‘Courage is resistance to fear, mastery of fear, not absence of fear.’

– Mark Twain

A lifetime of classical education has given me ample opportunities to think about the essence, definition, and virtues of courage. But the application of courage looks different than my romanticized childish view imagined.

We all hope to be a hero; the person who will throw themselves in front of a car to save a baby. But how do we know that in that split second we will chose courage over personal safety? I’ve polled this question to several of the bravest people I know, and the answer has been fairly unanimous; practice courage in everyday situations.

Until last year, I thought that I would practice courage by throwing myself in front of my friend when we’re encountered by a dangerous stranger, or putting out the kitchen fire myself so nobody else will get burned. But how often are we given those opportunities? That’s like running once a year the trying to race in a marathon.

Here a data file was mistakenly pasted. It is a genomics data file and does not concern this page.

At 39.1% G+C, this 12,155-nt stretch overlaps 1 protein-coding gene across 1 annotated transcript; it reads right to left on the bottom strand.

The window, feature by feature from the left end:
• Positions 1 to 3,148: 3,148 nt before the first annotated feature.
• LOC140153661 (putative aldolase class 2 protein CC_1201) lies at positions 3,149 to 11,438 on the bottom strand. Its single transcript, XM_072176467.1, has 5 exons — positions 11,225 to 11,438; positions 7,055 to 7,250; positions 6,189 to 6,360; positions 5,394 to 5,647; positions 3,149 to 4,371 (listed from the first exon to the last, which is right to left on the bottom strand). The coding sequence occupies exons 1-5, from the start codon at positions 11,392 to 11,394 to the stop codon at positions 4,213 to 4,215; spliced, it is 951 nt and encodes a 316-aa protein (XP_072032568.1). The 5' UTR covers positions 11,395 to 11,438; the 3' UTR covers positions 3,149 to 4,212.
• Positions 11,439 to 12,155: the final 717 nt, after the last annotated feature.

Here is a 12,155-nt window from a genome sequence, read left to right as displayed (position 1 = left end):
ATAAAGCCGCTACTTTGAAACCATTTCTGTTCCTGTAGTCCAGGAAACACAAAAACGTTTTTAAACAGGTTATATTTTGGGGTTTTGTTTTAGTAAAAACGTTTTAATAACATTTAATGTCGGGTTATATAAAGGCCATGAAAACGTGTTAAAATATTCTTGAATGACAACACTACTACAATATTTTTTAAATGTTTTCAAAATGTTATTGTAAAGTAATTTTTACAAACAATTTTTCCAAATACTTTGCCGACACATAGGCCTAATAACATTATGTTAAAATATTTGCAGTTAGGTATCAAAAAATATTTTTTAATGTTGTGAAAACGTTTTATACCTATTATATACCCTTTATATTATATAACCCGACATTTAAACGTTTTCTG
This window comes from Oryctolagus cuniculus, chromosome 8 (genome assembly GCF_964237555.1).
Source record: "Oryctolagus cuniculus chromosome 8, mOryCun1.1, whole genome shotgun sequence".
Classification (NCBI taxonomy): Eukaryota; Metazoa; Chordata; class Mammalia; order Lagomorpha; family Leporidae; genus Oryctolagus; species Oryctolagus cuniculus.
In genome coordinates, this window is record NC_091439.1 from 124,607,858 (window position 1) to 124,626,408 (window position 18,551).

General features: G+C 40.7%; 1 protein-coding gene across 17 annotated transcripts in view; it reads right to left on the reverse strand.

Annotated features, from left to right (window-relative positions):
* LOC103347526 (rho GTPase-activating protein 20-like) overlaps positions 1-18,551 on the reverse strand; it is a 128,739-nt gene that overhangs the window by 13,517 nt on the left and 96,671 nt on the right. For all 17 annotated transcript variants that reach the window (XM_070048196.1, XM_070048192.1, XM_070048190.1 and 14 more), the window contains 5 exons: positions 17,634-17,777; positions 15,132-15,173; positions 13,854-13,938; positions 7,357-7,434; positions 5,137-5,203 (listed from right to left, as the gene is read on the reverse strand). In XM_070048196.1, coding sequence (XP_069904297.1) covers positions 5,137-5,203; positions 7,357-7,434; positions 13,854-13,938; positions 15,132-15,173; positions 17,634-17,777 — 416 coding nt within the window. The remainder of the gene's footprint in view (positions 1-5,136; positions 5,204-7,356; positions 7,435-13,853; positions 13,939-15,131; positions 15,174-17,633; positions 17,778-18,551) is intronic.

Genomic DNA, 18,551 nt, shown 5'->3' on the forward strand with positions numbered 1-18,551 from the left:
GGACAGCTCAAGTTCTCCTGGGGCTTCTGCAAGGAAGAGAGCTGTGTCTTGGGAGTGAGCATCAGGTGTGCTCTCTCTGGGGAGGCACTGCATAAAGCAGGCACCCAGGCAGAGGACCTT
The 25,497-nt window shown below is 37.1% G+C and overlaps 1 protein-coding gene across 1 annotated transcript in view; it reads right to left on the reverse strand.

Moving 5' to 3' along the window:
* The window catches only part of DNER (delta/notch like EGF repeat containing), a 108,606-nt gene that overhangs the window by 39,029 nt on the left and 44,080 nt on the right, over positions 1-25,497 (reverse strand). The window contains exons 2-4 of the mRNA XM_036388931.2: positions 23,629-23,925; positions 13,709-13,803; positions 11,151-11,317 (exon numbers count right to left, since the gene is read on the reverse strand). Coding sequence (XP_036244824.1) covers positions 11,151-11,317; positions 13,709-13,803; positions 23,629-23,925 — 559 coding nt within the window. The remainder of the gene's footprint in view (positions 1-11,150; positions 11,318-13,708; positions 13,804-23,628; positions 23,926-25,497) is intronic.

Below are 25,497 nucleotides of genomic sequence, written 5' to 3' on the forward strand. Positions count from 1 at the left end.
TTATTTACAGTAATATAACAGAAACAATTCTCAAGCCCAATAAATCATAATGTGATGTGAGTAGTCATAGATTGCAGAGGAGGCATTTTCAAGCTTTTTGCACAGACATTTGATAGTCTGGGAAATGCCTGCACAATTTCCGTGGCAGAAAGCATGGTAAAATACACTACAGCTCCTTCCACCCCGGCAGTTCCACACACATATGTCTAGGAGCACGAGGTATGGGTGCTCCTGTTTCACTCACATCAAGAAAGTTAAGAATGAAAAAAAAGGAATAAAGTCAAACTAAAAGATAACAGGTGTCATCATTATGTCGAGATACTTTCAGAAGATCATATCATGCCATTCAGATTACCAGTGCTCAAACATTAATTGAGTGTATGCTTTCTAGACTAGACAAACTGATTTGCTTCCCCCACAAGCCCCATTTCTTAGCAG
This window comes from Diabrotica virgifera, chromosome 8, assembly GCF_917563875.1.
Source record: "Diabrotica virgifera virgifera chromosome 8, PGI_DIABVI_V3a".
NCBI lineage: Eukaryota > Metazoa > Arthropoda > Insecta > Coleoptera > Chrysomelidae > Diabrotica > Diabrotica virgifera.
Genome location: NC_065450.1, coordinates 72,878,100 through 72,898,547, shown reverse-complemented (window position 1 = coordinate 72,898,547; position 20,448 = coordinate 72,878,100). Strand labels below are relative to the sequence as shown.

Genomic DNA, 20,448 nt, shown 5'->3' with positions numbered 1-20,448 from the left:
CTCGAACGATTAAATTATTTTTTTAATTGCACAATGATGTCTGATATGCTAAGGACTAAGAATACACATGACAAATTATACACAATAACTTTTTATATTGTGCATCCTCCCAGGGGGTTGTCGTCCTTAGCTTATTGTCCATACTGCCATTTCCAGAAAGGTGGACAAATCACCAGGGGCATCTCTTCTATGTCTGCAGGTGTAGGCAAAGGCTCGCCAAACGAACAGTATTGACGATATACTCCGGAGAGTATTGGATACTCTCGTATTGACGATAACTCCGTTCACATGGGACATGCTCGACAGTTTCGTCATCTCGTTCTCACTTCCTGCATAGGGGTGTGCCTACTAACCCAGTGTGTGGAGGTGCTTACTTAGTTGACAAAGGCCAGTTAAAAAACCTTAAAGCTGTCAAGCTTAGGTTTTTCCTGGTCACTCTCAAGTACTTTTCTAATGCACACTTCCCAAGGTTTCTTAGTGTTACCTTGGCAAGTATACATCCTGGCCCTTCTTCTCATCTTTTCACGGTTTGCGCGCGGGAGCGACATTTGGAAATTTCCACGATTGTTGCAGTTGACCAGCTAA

Our morals, ethics, and our courage must be practiced every day. And not in any grand heroics. When I go to a party with people I don’t know, or graciously face a person who I know doesn’t like me, or go running with friends who are much stronger than me, I’m facing the insecurities of my soul, and facing the fears that go with them. I’m exercising my ‘courage’ muscles so they aren’t atrophied for the dramatic moment that I might need them to protect myself or someone else. 

My small daily struggles and challenges are for the greater purpose of preparing me for something bigger. Nothing is insignificant in the refining of my soul.


2 thoughts on “Courage

  1. Brilliant. You are an inspiring writer and have expressed your thoughts on courage so well. The last line is so true. Thank you!

  2. Wow. I have never thought about courage in this way, but I think you are completely right. Well stated, well thought, and now it’s my turn to do the hard work of implementing this lesson. Thank you.

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